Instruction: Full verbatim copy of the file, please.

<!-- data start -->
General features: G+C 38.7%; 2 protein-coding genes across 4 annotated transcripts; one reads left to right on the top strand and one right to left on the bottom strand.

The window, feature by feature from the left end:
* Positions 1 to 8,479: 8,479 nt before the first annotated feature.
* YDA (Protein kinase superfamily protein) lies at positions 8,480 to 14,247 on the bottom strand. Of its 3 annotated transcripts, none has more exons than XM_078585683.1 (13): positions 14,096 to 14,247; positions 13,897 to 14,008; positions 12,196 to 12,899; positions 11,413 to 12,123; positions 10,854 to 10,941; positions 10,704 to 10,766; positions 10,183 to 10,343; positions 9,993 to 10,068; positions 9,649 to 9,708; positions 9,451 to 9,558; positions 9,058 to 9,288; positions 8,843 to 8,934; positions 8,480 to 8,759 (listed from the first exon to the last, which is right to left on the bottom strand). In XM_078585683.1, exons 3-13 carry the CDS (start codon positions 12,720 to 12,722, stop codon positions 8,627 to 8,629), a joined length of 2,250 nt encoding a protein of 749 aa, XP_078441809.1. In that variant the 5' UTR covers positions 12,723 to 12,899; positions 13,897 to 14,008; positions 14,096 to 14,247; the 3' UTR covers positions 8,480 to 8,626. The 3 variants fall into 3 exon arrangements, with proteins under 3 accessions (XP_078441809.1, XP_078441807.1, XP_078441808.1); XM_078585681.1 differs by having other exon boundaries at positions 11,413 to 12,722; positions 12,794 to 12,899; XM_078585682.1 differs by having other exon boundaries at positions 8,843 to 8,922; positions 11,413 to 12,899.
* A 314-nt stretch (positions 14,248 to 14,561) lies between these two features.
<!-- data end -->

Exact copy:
General features: G+C 38.7%; 2 protein-coding genes across 4 annotated transcripts; one reads left to right on the top strand and one right to left on the bottom strand.

The window, feature by feature from the left end:
* Positions 1 to 8,479: 8,479 nt before the first annotated feature.
* YDA (Protein kinase superfamily protein) lies at positions 8,480 to 14,247 on the bottom strand. Of its 3 annotated transcripts, none has more exons than XM_078585683.1 (13): positions 14,096 to 14,247; positions 13,897 to 14,008; positions 12,196 to 12,899; positions 11,413 to 12,123; positions 10,854 to 10,941; positions 10,704 to 10,766; positions 10,183 to 10,343; positions 9,993 to 10,068; positions 9,649 to 9,708; positions 9,451 to 9,558; positions 9,058 to 9,288; positions 8,843 to 8,934; positions 8,480 to 8,759 (listed from the first exon to the last, which is right to left on the bottom strand). In XM_078585683.1, exons 3-13 carry the CDS (start codon positions 12,720 to 12,722, stop codon positions 8,627 to 8,629), a joined length of 2,250 nt encoding a protein of 749 aa, XP_078441809.1. In that variant the 5' UTR covers positions 12,723 to 12,899; positions 13,897 to 14,008; positions 14,096 to 14,247; the 3' UTR covers positions 8,480 to 8,626. The 3 variants fall into 3 exon arrangements, with proteins under 3 accessions (XP_078441809.1, XP_078441807.1, XP_078441808.1); XM_078585681.1 differs by having other exon boundaries at positions 11,413 to 12,722; positions 12,794 to 12,899; XM_078585682.1 differs by having other exon boundaries at positions 8,843 to 8,922; positions 11,413 to 12,899.
* A 314-nt stretch (positions 14,248 to 14,561) lies between these two features.